Presented in the name of maverick British architect James Stirling, an architect’s architect and lover of cultural depth and historical reference who died in 1992, the annual Stirling Prize is the feather in the Royal Institute of British Architects’ (RIBA) awards cap. Aimed at provoking debate among the cultured rather than architects themselves, the prize ceremony has been televised since 1999 - this year as part of BBC 2’s Culture Show, the shortlist presents a varied menu for the press to tuck in to.
2010’s list of six buildings by British architects include two abroad – in Rome and Berlin, and four local – two in London, one in Guildford and one in Oxford. All except one are placed in urban contexts, to which the response ranges from a minutely detailed engagement with existing fabric to a sitelessness unseen since the high times of International Modernism. The two most well known architects on the list represent these extremes: David Chipperfield (Stirling Prize 2007 winner with another German building) with his €233million transformation of the Neues Museum in Berlin and Iraq-born Zaha Hadid, also in the news for designing her first Iraq-based scheme, with her €150million avant-garde MAXXI museum in Rome.
Zaha Hadid Architects’ museum is a manifestation of the beautiful dreams of her consummate drawings and paintings. Described by Observer architecture critic Rowan Moore as “a passagiatta played out on multiple intersecting levels,” he argues the case for the most famous woman architect in history who has never before won, despite being included on the Stirling shortlist several times. Telegraph architecture critic Ellis Woodman compares this “undeniably awe inspiring display of architectural bravura” and rebranding exercise for Rome in the lineage of American architect Frank Gehry’s Bilbao Guggenheim with the “stunningly courageous transformation of Berlin’s ruined Neues Museum.” Derelict since being hit by allied bombing during World War II, David Chipperfield Architects, with conservation specialists Julian Harrap Architects, have refurbished rather than restored this 19th century building. Original fragments are preserved alongside new interventions in a sophisticated and sometimes theatrical ensemble.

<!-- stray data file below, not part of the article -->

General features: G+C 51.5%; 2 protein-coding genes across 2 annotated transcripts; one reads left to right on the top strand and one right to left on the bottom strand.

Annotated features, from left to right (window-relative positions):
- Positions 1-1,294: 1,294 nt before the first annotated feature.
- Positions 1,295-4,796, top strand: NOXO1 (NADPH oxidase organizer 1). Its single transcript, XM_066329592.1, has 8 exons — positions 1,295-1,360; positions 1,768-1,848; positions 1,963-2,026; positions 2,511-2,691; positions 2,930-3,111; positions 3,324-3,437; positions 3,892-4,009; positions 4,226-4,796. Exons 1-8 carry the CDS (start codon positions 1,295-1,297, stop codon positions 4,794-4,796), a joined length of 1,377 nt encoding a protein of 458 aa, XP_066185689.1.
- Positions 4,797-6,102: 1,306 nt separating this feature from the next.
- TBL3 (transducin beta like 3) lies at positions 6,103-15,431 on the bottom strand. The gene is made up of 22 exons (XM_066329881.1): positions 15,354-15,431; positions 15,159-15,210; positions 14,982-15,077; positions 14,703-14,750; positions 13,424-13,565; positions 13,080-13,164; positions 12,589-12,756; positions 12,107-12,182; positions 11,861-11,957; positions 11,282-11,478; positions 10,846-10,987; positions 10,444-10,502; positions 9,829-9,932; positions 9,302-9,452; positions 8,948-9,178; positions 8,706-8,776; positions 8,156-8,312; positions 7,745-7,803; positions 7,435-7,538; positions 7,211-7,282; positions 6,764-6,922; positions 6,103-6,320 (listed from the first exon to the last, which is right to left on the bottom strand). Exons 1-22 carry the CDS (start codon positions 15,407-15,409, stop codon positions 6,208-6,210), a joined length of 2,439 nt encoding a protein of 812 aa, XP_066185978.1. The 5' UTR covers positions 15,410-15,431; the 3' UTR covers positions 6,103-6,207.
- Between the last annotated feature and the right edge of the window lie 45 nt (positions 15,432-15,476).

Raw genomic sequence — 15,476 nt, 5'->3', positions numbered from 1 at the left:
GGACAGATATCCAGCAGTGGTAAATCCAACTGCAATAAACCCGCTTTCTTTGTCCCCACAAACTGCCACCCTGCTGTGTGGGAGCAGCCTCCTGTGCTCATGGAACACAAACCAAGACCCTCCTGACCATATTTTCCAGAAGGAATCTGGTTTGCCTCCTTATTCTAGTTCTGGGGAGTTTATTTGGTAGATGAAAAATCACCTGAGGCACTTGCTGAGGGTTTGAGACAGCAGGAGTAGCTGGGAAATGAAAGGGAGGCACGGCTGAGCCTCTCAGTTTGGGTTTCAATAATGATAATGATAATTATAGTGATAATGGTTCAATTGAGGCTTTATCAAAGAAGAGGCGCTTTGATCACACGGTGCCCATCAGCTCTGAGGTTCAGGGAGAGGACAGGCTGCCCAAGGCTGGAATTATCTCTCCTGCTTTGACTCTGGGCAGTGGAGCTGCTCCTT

One step down from the ethered heights resides American architect Rick Mather, solid favourite of Museum and University building commissioners throughout Britain. His client for the £61million extension to the Ashmolean, oldest museum in Britain, has no doubt it’ll be recognised very soon as one of the outstanding museum buildings of the 21st century. This intervention, almost invisible from the outside, doubles the museum’s size. Planned around a top-lit atrium, visible connections between gallery spaces serve exhibition designers Metaphor’s brief, Crossing Cultures Crossing Time.
Further down the establishment ladder are the drmm and DSDHA, designers of the two very different school extensions on the list. One has a subdued palette of brick and concrete, the other is a brightly coloured lantern. Their presence has been hailed as a political protest by the RIBA in response to the cuts in the school construction programme. As current RIBA President Ruth Reed and one of the award’s judges says, “it could be some time before we see such exemplar school buildings on the Stirling shortlist again.” Almost unknown previously, Theis and Khan Architects have developed and designed their own office, gallery and residential building – Bateman’s Row House, in Shoreditch, London. The jury remarks upon the cleverness of the project, a “fortress-like … environment for family-living within a tough urban environment… providing a safe haven and respite.”
So who will be the winner? The RIBA will be gunning for the glamorous MAXXI, serious architects for the Neus Museum, but often it’s a solid compromise that wins so my money (although not my heart) goes on drmm’s primary school extension – pretty and politically correct should do it.